With the 2021 IIHF World Junior Championship completed and teams wrapping up training camp, the 2020-21 NHL season is officially here. A number of the game’s brightest young stars went straight from Edmonton to their respective camps for an extremely abbreviated visit.
The Buffalo Sabres welcomed two such players who competed in the World Junior tourney, as Canadian teammates and back-to-back first-round picks Dylan Cozens and Jack Quinn were added to the team’s roster on Wednesday, Jan. 6, and made their first appearance at camp on Friday.
Both Cozens and Quinn are coming off a thrilling run for Canada at the World Juniors, but they’re hardly the only Sabres prospects who played well. The performances of Buffalo’s brightest young names ought to give fans plenty of reasons for optimism that the team has multiple building blocks for the future.
Dylan Cozens, Canada
Were it not for Anaheim Ducks prospect Trevor Zegras’ heroic performance for the United States, we’d be talking about Cozens as the tournament’s most outstanding player.
The 2019 seventh-overall pick was arguably the best player on what looked like an all-time great Canada team, scoring eight goals and 16 points in just seven games while also donning the “C” after Chicago Blackhawks prospect Kirby Dach broke his wrist.
Canada eventually fell to the U.S. in a stunning 2-0 gold medal game defeat, but Cozens did nothing but cement his status as one of the game’s elite prospects.
“Cozens ascended in this event, consistently Canada’s best game-to-game player. As good as he is, that’s almost even more impressive given how much high-end talent was on the Canadian roster. He dominated camp, he dominated round robin, and he dominated the medal round until the gold-medal game. He took good lanes and won his races, he got to the inside with his speed on the puck in transition, and he consistently showcased dangerous offensive zone skills, including an improved shot. It was a tournament for the ages, save the silver medal.”Scott Wheeler (from ‘Wheeler: My 2021 world juniors all-star ballot, MVP pick, risers, and fallers’, The Athletic, 1/6/2021).
The next step for Cozens will be making his NHL debut, something that could very well happen on Thursday night when the Sabres host the Washington Capitals in the season opener. On a team desperate to finally get back to the playoffs, the 19-year-old could be a major X-factor.
Jack Quinn, Canada
There was plenty of grumbling among fans when the Sabres took Quinn eighth overall in the 2020 Draft. While the young sniper was coming off a 52-goal campaign in 2019-20 for the Ottawa 67s, many felt there were better options available at that spot, specifically his former teammate Marco Rossi.
But Quinn played well for Canada on their run to the silver medal: he scored just one goal but notched four assists for five points in seven games. There are still concerns about whether his skating ability will translate to the NHL, but the Sabres clearly think highly of him — so highly, in fact, that they added him to the team’s taxi squad on Tuesday.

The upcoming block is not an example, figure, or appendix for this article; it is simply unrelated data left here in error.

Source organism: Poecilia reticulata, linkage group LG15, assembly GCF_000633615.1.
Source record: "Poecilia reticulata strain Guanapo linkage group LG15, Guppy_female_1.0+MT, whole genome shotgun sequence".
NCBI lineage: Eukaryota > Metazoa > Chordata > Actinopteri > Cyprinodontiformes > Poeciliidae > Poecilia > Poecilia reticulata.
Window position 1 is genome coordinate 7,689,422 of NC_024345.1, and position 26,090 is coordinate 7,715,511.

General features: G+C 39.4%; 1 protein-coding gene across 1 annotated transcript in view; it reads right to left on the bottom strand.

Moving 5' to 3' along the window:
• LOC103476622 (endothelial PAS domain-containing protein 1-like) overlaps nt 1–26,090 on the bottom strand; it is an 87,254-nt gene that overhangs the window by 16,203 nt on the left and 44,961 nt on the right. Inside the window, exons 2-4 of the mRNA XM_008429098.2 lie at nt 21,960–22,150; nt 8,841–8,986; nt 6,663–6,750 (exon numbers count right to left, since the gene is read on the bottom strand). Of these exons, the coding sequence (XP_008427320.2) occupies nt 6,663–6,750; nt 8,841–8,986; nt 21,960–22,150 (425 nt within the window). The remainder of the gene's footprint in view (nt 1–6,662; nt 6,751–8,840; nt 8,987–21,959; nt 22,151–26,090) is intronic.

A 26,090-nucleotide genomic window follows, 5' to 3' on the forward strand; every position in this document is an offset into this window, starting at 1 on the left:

There were a number of possible landing spots for Quinn this year: back to the OHL? Rochester? Europe? But with the decision to place him on the de facto practice squad, it’s clear that he could be making an impact in Buffalo much sooner than expected.
J.J. Peterka, Germany
On the opposite end of the spectrum from Quinn, Peterka was seen as a steal when the Sabres traded up to the 34th overall pick to select the young German in the 2020 Draft.
He did nothing to make them regret that decision at the World Juniors. Playing on a line with third overall pick Tim Stuetzle, Peterka recorded four goals and 10 points in just five games, including a goal and an assist in Germany’s showdown against Canada.
Rather than being overshadowed by his highly-regarded countryman, Peterka showed he belongs in the same conversations as a prospect. While no one expects him to be a star like they do with Stuetzle, there’s no reason to think that he can’t develop into a solid top-six forward.
It may take longer for Peterka to reach Buffalo than Cozens and Quinn, but maybe not that much longer.
Ryan Johnson, USA
Only one Sabres prospect actually went home with a gold medal, and that was Johnson, the team’s 31st overall pick from 2019.
Seen as more of a project with a lower ceiling than the three names above him, Johnson had a strong World Juniors performance himself. He scored a goal and four points in seven games and played more than 16 minutes against Canada in the gold medal game, contributing to the Americans’ brilliant defensive performance in the shutout victory.
Part of a very crowded pipeline of young defensemen in the Buffalo system, Johnson is back at the University of Minnesota to play his sophomore season for the Golden Gophers. He’s already making contributions to one of the best teams in the country.
Sabres fans have been teased by great performances from prospects at the World Juniors only to see those same players struggle at the NHL level (see: Mittelstadt, Casey). It’s highly unlikely that Cozens, Quinn, Peterka, and Johnson will all become impact NHL players.
But the promise that all four showed on the world’s biggest amateur stage shows that they each have it in them to take the next step. If that’s the case, and you consider the young talent already on the Sabres’ roster, the future in Buffalo could look very bright indeed.
Born and raised in Buffalo, NY, Nick has a Bachelor’s degree in history from Boston University and a Master’s degree in journalism from Syracuse University. He interned at Little League International where he covered the Little League Baseball World Series. Nick then spent over three years as a newspaper sports reporter and editor at the Bradford Era in Bradford, PA and the Daily Freeman in Kingston, NY. He is currently living in Buffalo where he is still holding out hope for a Bills Super Bowl and/or Sabres Stanley Cup.